"Conversely, there are elements that disprove this theory, some of which I will outline below:

"1. If this vicious cycle of struggles and wars [in the Arab world]... continues or worsens, there is no guarantee that what happened in Europe following the Hundred Years' War will automatically also happen in the Arab homeland. We should be wary about the adage that 'history repeats itself,' for two reasons: First, because serious theories in interpreting history that argue that history repeats itself do not mean that it does so in the exact same way, but that events recur on a far more complex and advanced level. Second, when comparing two different geographic regions and two different time periods... we must take into account the differences in environment and influential variables, for example... the accelerated and unprecedented revolution in information technology in our modern world compared to medieval Europe...

"2. The Hundred Years' War was fought within the European mainland and between European forces, mostly Britain and France, without intervention by or participation of non-European forces. In our reality, the wars and conflicts currently raging in the Arab world... are not solely between Arab sides; many regional  players intervene in them, whether directly or indirectlyÔǪ and so do many international elementsÔǪ not out of love for the Arabs, but in order to realize their own national interests. [In fact,] Arab elements often receive help from non-Arab regional or international players in order to confront other Arab elements in wars and conflicts that are currently raging on Arab soil.

"3. As for trusting that the current sequence of events in the Arab region will 'necessarily' give rise to something better for Arabs, as happened in Europe following the Hundred Years' War... according to our extensive experience with the Arab ummah regarding [situations that should have] 'necessarily' yielded positive results over the past several decades... most of these experiences [eventually] led to negative, and often catastrophic, results for the Arabs, either domestically or internationally...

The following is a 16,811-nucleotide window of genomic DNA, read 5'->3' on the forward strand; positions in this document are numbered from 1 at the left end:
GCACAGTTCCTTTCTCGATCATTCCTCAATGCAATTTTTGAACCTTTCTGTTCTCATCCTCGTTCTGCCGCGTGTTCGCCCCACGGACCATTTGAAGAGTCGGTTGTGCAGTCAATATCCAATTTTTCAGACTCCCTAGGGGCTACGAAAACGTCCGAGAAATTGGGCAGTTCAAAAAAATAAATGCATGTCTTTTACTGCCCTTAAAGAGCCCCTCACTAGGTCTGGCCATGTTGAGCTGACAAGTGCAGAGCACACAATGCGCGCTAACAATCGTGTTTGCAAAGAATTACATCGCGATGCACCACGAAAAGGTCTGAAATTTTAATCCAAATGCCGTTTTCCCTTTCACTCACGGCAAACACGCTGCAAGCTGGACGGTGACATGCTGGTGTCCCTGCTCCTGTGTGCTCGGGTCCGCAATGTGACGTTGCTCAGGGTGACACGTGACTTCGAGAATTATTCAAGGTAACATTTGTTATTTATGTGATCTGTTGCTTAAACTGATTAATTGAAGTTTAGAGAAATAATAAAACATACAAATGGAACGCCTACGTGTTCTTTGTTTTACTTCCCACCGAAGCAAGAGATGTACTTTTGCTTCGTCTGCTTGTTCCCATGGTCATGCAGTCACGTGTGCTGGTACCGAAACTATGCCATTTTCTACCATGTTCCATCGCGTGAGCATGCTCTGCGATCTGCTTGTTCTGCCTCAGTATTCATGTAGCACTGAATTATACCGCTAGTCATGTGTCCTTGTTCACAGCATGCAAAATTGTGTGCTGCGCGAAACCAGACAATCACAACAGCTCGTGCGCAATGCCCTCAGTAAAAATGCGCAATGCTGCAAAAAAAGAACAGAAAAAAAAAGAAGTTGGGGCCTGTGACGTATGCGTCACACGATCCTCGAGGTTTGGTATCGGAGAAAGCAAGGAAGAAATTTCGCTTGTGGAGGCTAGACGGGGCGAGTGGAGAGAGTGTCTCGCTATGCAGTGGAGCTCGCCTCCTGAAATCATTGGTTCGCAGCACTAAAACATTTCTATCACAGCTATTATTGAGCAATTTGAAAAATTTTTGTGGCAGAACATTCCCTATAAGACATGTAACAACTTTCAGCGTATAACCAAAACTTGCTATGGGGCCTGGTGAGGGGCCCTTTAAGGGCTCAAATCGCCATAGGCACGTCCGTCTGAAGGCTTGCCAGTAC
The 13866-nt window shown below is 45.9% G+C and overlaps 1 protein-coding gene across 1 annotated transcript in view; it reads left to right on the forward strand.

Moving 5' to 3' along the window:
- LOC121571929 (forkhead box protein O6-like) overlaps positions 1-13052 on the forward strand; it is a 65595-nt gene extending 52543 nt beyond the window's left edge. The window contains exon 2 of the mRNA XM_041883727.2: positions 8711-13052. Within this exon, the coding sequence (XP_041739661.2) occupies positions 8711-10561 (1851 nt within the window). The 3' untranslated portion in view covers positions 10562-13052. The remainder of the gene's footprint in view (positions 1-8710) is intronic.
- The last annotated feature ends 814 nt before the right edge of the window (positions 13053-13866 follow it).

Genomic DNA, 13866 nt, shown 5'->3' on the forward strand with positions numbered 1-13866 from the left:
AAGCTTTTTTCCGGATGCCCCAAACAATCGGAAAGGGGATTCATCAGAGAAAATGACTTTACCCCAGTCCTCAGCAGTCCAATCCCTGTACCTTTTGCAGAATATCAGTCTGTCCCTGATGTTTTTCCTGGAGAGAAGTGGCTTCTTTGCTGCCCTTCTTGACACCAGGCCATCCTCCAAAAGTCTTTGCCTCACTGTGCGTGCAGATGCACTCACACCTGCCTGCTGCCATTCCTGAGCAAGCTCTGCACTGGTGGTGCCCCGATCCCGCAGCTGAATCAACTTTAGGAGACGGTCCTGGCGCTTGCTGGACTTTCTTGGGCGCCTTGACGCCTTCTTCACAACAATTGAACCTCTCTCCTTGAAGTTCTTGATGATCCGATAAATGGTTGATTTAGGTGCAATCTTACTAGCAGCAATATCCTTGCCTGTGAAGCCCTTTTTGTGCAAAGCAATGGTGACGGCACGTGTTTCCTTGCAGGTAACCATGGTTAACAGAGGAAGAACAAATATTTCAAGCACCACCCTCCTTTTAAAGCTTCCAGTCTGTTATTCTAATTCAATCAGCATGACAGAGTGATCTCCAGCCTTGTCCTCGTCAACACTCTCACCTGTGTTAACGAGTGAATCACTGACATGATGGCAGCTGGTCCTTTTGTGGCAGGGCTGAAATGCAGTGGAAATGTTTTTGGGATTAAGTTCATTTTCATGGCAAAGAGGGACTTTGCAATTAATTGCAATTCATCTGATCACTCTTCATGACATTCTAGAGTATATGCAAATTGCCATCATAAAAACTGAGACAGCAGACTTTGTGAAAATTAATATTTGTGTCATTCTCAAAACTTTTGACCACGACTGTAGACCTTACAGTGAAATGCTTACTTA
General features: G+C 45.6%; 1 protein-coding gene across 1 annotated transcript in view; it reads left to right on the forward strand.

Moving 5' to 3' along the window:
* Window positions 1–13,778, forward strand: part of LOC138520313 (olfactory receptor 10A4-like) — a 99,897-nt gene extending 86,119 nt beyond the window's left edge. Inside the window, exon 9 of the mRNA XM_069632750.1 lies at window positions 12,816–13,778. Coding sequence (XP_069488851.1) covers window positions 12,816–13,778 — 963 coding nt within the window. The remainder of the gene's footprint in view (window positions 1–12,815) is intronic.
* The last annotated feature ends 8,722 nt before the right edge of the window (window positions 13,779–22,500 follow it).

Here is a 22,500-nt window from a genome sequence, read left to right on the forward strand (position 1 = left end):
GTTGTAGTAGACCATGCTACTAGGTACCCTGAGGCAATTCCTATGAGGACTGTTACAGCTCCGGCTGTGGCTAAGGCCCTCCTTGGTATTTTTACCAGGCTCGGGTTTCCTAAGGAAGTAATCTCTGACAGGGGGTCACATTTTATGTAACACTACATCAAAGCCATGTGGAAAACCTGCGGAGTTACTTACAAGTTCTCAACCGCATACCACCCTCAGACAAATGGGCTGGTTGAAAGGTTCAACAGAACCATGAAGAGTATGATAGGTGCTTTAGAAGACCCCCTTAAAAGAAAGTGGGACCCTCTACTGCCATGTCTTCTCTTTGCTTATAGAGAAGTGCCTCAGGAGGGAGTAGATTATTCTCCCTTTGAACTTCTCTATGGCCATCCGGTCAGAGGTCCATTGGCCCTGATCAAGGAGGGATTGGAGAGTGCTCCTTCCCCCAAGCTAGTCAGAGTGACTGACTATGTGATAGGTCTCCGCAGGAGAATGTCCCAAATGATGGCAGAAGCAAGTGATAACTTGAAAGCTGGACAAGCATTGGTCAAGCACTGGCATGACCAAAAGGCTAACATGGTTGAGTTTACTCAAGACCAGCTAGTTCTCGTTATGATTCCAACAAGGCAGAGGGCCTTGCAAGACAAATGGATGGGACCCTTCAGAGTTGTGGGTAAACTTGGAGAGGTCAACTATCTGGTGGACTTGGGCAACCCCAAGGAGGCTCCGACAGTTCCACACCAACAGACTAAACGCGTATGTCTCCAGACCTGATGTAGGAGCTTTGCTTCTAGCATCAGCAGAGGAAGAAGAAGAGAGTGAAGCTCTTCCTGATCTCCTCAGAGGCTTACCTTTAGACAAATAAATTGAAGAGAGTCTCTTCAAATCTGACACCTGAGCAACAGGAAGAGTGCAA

"4. Those who think that the Arabs must go through an experience similar to that of the Hundred Years' War in order to arrive at a better situation... are not preparing the ground for improving the situation of the Arabs, but rather for the implementation of the 'Creative Chaos' theory... This certainly does not bode well for the Arabs, [especially not] today, when all we want is for our nation states to continue to exist, and when we avoid even expressing the dream of Arab unity that has excited the imagination of millions of Arabs across the ages...

"Perhaps these four elements do not fully explain all the reasons why we should oppose comparing the current turmoil in the Arab ummah with the Hundred Years' War in Europe... but they constitute a substantial and important indication disproving the main points of that theory. What is required is deep thought and serious action to emerge from the current tragic Arab situation [and to advance] towards a better one, based on realistic foundations stemming from the Arab dream, which has not yet vanished."



[1] Al-Hayat (London), January 15, 2016.